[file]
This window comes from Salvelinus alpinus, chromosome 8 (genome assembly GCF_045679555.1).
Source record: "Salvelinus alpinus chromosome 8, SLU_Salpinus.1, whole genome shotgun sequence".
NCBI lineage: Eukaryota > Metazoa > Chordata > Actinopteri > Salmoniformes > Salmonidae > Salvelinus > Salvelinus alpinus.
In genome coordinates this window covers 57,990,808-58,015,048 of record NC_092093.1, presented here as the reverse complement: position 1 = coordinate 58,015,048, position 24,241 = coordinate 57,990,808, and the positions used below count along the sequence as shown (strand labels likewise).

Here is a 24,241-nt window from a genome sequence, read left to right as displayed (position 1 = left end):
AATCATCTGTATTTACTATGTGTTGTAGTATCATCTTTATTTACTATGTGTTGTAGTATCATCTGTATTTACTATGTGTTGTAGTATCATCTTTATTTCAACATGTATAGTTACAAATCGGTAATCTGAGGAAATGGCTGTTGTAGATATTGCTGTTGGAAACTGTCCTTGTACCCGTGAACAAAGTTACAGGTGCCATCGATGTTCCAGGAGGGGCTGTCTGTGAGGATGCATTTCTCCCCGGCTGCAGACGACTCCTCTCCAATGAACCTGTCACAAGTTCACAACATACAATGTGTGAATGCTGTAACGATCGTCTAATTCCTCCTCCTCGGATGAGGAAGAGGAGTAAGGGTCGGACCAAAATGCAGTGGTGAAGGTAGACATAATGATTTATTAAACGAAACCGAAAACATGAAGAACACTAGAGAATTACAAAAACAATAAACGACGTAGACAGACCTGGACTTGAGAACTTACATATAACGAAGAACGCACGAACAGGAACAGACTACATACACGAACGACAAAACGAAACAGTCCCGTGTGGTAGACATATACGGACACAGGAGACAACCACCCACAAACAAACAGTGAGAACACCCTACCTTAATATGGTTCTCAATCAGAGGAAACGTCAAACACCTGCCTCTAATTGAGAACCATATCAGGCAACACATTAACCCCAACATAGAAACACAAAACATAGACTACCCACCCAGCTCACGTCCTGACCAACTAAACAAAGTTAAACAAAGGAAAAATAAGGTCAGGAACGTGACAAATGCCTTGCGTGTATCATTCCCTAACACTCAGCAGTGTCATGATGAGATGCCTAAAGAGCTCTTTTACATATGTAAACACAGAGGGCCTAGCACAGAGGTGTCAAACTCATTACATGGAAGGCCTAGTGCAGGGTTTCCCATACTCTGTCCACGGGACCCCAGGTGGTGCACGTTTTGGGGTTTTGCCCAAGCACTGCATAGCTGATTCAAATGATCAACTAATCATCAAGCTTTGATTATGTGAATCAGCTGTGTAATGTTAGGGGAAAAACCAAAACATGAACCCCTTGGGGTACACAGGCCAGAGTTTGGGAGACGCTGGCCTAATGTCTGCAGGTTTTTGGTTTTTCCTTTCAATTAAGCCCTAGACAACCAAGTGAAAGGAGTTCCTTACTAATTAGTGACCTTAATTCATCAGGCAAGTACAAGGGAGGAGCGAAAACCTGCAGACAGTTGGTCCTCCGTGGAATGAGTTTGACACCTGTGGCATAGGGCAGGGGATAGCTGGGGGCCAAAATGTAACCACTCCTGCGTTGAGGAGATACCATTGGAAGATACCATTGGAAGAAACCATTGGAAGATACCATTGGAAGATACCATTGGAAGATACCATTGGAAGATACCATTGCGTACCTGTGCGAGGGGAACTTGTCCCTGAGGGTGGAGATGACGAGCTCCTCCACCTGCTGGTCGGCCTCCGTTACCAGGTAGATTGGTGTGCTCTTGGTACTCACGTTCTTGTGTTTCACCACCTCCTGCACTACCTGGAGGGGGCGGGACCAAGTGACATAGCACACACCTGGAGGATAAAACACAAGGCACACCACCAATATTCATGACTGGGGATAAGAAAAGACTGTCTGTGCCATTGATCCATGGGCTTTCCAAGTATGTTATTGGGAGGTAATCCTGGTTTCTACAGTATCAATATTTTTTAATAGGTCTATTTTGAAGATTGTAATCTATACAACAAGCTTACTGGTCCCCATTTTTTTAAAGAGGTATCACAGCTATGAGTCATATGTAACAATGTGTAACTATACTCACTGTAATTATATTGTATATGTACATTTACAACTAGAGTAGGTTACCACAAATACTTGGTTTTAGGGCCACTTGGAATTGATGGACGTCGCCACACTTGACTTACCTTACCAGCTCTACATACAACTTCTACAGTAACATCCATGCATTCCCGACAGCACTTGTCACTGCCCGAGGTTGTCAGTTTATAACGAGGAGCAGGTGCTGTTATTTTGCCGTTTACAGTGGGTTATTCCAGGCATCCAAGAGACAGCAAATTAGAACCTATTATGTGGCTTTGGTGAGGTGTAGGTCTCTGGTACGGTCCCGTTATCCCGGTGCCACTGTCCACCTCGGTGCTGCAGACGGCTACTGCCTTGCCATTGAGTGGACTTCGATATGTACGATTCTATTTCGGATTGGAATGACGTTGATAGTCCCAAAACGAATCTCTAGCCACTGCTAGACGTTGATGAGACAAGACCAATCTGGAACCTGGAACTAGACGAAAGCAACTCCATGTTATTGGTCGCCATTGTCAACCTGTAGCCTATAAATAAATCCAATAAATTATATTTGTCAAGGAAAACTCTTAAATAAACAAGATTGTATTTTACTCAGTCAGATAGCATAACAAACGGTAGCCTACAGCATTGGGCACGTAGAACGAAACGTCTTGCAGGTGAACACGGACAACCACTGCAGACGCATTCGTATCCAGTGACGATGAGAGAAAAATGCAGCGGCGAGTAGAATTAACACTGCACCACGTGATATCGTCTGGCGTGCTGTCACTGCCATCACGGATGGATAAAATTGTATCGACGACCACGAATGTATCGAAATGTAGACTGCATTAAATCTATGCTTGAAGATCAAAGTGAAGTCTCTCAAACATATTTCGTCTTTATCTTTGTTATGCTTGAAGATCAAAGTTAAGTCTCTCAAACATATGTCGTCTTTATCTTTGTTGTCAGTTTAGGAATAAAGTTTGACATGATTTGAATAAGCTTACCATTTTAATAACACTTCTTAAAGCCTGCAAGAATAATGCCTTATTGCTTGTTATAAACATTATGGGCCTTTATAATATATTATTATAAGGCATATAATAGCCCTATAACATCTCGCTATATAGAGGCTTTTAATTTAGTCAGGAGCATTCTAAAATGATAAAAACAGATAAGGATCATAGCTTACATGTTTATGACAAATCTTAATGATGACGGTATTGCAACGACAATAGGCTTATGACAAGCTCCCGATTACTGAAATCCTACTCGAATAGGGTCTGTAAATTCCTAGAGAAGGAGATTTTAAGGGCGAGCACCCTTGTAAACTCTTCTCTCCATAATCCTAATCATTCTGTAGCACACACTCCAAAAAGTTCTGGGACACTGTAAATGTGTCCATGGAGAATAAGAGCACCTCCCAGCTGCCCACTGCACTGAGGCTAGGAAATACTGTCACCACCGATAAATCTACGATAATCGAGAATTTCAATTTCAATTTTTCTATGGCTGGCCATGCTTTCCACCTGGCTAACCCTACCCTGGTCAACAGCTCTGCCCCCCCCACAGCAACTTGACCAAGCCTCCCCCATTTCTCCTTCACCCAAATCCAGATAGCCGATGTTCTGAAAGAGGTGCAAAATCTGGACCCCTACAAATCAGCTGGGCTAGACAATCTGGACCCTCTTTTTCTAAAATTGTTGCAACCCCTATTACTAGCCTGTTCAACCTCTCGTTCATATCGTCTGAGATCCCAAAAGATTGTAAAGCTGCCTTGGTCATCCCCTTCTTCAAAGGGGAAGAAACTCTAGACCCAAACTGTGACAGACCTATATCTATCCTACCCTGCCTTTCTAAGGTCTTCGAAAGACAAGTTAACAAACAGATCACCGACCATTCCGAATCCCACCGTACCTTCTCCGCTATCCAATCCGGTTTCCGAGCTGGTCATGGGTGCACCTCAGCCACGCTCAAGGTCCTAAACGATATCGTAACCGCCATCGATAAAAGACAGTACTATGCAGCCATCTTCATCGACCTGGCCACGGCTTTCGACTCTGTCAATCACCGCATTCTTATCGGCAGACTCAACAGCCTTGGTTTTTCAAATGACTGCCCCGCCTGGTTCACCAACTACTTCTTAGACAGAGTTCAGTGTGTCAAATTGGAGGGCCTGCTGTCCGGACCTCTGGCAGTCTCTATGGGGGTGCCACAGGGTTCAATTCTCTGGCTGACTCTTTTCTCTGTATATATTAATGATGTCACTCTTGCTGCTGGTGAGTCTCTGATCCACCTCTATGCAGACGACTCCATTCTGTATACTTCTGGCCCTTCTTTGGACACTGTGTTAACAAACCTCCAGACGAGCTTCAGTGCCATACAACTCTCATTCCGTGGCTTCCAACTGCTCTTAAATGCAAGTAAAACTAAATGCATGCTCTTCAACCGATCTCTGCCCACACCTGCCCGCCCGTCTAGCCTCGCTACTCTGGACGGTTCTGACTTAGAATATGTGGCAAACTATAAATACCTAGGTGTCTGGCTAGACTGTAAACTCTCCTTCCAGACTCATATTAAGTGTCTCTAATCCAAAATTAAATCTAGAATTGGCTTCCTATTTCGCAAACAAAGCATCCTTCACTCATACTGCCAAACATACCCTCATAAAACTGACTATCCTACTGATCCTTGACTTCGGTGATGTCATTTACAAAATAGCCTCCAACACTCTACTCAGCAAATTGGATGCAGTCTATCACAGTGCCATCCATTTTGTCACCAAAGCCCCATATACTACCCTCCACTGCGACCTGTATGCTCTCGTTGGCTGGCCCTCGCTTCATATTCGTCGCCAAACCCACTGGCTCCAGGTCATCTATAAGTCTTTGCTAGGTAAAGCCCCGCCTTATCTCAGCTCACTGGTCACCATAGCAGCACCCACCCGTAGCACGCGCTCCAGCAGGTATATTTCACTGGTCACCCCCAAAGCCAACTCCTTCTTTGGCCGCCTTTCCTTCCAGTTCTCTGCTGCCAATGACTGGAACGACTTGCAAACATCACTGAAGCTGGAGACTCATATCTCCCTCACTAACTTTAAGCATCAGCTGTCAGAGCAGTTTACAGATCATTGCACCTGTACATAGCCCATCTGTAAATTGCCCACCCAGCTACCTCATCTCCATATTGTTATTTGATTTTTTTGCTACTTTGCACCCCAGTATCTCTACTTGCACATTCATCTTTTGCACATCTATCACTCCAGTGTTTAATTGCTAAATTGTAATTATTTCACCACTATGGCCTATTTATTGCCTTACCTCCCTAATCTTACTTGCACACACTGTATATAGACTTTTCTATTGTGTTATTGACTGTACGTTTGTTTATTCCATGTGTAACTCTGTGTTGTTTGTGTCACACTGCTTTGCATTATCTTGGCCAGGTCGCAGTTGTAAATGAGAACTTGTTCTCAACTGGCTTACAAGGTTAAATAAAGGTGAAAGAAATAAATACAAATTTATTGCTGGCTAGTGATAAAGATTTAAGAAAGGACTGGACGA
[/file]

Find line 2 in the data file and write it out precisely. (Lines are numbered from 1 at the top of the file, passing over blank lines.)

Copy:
Source record: "Salvelinus alpinus chromosome 8, SLU_Salpinus.1, whole genome shotgun sequence".